Students with Service Animals
A service animal is an animal trained to assist a person with a disability. The assistance provided by the animal must be directly related to the person’s physical or mental disability.
There is no standardized identification or certification of service animals in Manitoba. It may be obvious that the animal is trained to assist with a disability that is visible (the person is blind or Deaf). It is often less obvious that the animal is trained to assist with a disability because the disability is invisible (the person has post-traumatic stress disorder or diabetes).
The school is always entitled to ask if the animal is trained to assist the student with a disability. While an animal may not have received formal training, if the person relying on the animal can demonstrate that it is an integral part of their disability related treatment program, the animal may be considered a “service animal.”
The school is also always entitled to ask for more information to clarify the disability-related need. However, those enquiries should be made only when it is believed that more information is needed to assess the school’s obligations to the student. Enquiries should always be made with respect and understanding.
A person who uses a service animal has the right to access any area that is generally accessible to the public.
- The student has the right to bring their service animal to school and on school-related activities.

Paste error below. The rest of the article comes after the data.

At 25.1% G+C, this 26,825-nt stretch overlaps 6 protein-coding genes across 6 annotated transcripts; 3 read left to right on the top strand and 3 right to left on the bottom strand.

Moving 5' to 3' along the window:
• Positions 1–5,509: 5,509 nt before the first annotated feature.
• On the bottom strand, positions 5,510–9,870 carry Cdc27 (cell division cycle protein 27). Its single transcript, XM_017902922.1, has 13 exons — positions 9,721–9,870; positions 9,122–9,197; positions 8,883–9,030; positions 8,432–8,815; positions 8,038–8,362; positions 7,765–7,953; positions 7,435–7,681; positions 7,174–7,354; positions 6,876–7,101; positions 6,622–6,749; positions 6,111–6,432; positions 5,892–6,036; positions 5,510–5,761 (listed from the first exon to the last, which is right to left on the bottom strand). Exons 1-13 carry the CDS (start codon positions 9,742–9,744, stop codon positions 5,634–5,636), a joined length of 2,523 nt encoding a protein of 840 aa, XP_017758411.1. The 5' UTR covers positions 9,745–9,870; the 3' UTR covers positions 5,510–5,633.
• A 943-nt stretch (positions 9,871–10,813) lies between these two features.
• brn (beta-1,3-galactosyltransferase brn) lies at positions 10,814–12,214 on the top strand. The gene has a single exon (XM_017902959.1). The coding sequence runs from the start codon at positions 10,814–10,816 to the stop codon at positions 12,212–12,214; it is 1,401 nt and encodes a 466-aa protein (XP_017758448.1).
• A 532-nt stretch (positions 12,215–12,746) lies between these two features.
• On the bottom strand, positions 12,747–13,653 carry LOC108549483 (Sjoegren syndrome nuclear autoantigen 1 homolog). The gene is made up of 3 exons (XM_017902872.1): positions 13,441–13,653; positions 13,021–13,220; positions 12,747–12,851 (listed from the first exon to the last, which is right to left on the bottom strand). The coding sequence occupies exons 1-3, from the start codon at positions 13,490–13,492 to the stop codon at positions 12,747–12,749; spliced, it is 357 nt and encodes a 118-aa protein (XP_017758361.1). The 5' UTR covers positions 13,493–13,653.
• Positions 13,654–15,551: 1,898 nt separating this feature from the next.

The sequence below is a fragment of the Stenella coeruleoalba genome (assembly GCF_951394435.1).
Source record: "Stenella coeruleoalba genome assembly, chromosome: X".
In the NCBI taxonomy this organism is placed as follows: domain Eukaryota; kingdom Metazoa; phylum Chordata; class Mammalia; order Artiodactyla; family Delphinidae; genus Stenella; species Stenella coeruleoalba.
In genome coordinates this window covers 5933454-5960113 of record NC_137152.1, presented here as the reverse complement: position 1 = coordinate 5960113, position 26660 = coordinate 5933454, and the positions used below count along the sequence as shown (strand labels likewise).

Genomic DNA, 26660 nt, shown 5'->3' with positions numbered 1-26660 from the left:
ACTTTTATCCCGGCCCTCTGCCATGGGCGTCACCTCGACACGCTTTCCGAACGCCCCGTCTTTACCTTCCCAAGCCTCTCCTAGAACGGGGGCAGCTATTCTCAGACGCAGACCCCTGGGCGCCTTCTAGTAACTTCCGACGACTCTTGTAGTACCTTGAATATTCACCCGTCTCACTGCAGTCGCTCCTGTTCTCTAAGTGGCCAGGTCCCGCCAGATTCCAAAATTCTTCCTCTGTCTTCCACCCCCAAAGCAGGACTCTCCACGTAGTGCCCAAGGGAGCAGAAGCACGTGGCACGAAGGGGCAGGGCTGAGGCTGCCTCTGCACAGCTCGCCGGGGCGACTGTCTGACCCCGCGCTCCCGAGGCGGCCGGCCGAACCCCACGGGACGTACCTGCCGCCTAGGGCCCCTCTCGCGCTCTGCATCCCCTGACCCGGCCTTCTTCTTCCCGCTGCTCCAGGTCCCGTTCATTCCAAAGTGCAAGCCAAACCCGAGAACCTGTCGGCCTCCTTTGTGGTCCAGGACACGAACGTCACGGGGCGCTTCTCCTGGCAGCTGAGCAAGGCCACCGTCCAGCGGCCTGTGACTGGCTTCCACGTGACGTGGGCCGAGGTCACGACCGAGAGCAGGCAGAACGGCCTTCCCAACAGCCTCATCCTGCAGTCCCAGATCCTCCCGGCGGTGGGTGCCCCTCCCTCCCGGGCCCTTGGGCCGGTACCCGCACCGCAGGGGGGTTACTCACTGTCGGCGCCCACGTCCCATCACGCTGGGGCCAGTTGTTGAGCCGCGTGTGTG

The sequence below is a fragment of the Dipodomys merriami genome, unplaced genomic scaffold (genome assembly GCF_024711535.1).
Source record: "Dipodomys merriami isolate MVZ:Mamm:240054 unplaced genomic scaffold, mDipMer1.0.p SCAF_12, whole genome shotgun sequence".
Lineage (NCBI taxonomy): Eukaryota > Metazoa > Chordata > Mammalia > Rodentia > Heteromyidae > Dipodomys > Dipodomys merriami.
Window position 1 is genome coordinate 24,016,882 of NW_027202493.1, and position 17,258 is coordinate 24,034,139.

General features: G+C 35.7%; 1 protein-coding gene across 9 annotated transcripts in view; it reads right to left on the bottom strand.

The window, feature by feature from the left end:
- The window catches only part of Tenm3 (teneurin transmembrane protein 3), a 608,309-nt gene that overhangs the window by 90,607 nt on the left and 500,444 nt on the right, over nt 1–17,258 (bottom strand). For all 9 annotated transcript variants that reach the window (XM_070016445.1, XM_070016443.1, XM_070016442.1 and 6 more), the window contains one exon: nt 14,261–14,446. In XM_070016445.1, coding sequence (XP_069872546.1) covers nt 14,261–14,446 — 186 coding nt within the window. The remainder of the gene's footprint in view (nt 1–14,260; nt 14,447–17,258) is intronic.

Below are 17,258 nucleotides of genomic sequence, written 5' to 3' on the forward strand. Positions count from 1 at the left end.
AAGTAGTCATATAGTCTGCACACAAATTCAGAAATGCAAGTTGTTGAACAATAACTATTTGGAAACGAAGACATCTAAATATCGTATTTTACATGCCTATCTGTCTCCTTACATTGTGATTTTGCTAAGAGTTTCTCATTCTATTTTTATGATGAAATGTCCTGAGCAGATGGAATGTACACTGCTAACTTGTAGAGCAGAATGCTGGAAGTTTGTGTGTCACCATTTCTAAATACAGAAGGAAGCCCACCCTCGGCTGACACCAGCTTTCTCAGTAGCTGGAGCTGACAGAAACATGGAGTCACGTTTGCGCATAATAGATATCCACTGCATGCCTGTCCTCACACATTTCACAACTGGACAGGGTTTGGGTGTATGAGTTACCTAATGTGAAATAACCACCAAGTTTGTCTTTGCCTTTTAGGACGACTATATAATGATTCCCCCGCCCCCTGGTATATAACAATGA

- The school may in some situations deny or limit access to the student with a service animal where it can be shown that allowing access would cause an unreasonable risk to the health and safety of others (for example when the student is involved in particular sporting activities).
- The student has the responsibility to ensure their service animal is under their care and control at all times.
- The school may ask to remove the animal from the school environment if the animal’s behaviour is disruptive, such as if the animal consistently displays inappropriate behaviour like barking, whining, defecating or snapping.
- No one should interact with or feed a service animal unless they are given permission by the animal’s owner to do so.
- The school should review their environment and policies to reduce barriers for students with service animals.
- The preference of other students, parents or members of the school community about possible damage to the premises or of potentially disruptive or dangerous conduct are not valid reasons to refuse access to the student with a service animal.
- If another person in the school environment can substantiate a need that restricts them from being around the student with a service animal, the school must make every effort to balance the needs of both individuals. How this is done will vary based on the needs being balanced, but may include implementing measures to keep the service animal at a distance from the other person. Schools should be cautious however not to segregate or isolate students with service animals.
This information is subject to the specific language of The Human Rights Code and to the interpretation of adjudicators and courts.
Know Your Code!
The Human Rights Code is the provincial human rights law that protects individuals and groups in Manitoba from discrimination. It is administered by The Manitoba Human Rights Commission. There is no charge for filing a human rights complaint or for seeking advice about a human rights concern. The Code has special status over all other laws of the Province of Manitoba.
This information is a simplified description of provisions under The Code.
For more information:
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Revised: October 2016